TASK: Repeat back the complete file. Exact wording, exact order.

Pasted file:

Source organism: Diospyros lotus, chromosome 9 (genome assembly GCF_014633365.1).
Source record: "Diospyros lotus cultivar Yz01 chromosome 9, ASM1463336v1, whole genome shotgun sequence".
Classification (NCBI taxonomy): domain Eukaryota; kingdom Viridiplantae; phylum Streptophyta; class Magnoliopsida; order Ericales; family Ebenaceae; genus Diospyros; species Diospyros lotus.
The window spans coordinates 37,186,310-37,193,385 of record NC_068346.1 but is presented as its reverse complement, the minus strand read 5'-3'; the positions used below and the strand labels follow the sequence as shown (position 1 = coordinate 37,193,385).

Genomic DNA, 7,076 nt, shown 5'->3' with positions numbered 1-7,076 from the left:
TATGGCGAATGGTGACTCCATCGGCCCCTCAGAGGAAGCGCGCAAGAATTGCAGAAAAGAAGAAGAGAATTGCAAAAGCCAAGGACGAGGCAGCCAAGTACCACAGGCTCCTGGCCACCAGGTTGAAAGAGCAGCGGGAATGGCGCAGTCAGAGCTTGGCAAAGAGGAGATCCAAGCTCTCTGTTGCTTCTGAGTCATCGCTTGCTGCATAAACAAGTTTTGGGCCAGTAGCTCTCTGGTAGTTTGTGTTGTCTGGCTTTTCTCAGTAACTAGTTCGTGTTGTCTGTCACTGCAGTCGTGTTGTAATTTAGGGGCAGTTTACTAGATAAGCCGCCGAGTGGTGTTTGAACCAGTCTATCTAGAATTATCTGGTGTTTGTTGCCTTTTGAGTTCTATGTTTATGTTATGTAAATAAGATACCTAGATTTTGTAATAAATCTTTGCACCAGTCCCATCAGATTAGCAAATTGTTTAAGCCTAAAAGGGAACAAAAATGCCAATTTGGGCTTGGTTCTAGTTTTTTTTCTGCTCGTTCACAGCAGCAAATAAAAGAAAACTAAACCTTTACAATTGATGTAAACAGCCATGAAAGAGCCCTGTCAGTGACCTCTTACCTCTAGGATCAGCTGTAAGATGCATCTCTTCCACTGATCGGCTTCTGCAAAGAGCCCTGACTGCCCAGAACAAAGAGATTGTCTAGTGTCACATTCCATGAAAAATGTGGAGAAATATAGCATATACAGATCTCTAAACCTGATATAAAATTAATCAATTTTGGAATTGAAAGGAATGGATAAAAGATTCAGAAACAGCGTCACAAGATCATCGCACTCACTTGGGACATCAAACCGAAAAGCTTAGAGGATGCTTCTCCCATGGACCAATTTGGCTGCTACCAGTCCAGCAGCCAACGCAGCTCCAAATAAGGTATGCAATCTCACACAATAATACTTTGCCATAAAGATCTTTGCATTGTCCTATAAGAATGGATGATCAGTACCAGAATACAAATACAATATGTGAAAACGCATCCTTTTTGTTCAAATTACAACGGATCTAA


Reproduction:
Source organism: Diospyros lotus, chromosome 9 (genome assembly GCF_014633365.1).
Source record: "Diospyros lotus cultivar Yz01 chromosome 9, ASM1463336v1, whole genome shotgun sequence".
Classification (NCBI taxonomy): domain Eukaryota; kingdom Viridiplantae; phylum Streptophyta; class Magnoliopsida; order Ericales; family Ebenaceae; genus Diospyros; species Diospyros lotus.
The window spans coordinates 37,186,310-37,193,385 of record NC_068346.1 but is presented as its reverse complement, the minus strand read 5'-3'; the positions used below and the strand labels follow the sequence as shown (position 1 = coordinate 37,193,385).

Genomic DNA, 7,076 nt, shown 5'->3' with positions numbered 1-7,076 from the left:
TATGGCGAATGGTGACTCCATCGGCCCCTCAGAGGAAGCGCGCAAGAATTGCAGAAAAGAAGAAGAGAATTGCAAAAGCCAAGGACGAGGCAGCCAAGTACCACAGGCTCCTGGCCACCAGGTTGAAAGAGCAGCGGGAATGGCGCAGTCAGAGCTTGGCAAAGAGGAGATCCAAGCTCTCTGTTGCTTCTGAGTCATCGCTTGCTGCATAAACAAGTTTTGGGCCAGTAGCTCTCTGGTAGTTTGTGTTGTCTGGCTTTTCTCAGTAACTAGTTCGTGTTGTCTGTCACTGCAGTCGTGTTGTAATTTAGGGGCAGTTTACTAGATAAGCCGCCGAGTGGTGTTTGAACCAGTCTATCTAGAATTATCTGGTGTTTGTTGCCTTTTGAGTTCTATGTTTATGTTATGTAAATAAGATACCTAGATTTTGTAATAAATCTTTGCACCAGTCCCATCAGATTAGCAAATTGTTTAAGCCTAAAAGGGAACAAAAATGCCAATTTGGGCTTGGTTCTAGTTTTTTTTCTGCTCGTTCACAGCAGCAAATAAAAGAAAACTAAACCTTTACAATTGATGTAAACAGCCATGAAAGAGCCCTGTCAGTGACCTCTTACCTCTAGGATCAGCTGTAAGATGCATCTCTTCCACTGATCGGCTTCTGCAAAGAGCCCTGACTGCCCAGAACAAAGAGATTGTCTAGTGTCACATTCCATGAAAAATGTGGAGAAATATAGCATATACAGATCTCTAAACCTGATATAAAATTAATCAATTTTGGAATTGAAAGGAATGGATAAAAGATTCAGAAACAGCGTCACAAGATCATCGCACTCACTTGGGACATCAAACCGAAAAGCTTAGAGGATGCTTCTCCCATGGACCAATTTGGCTGCTACCAGTCCAGCAGCCAACGCAGCTCCAAATAAGGTATGCAATCTCACACAATAATACTTTGCCATAAAGATCTTTGCATTGTCCTATAAGAATGGATGATCAGTACCAGAATACAAATACAATATGTGAAAACGCATCCTTTTTGTTCAAATTACAACGGATCTAA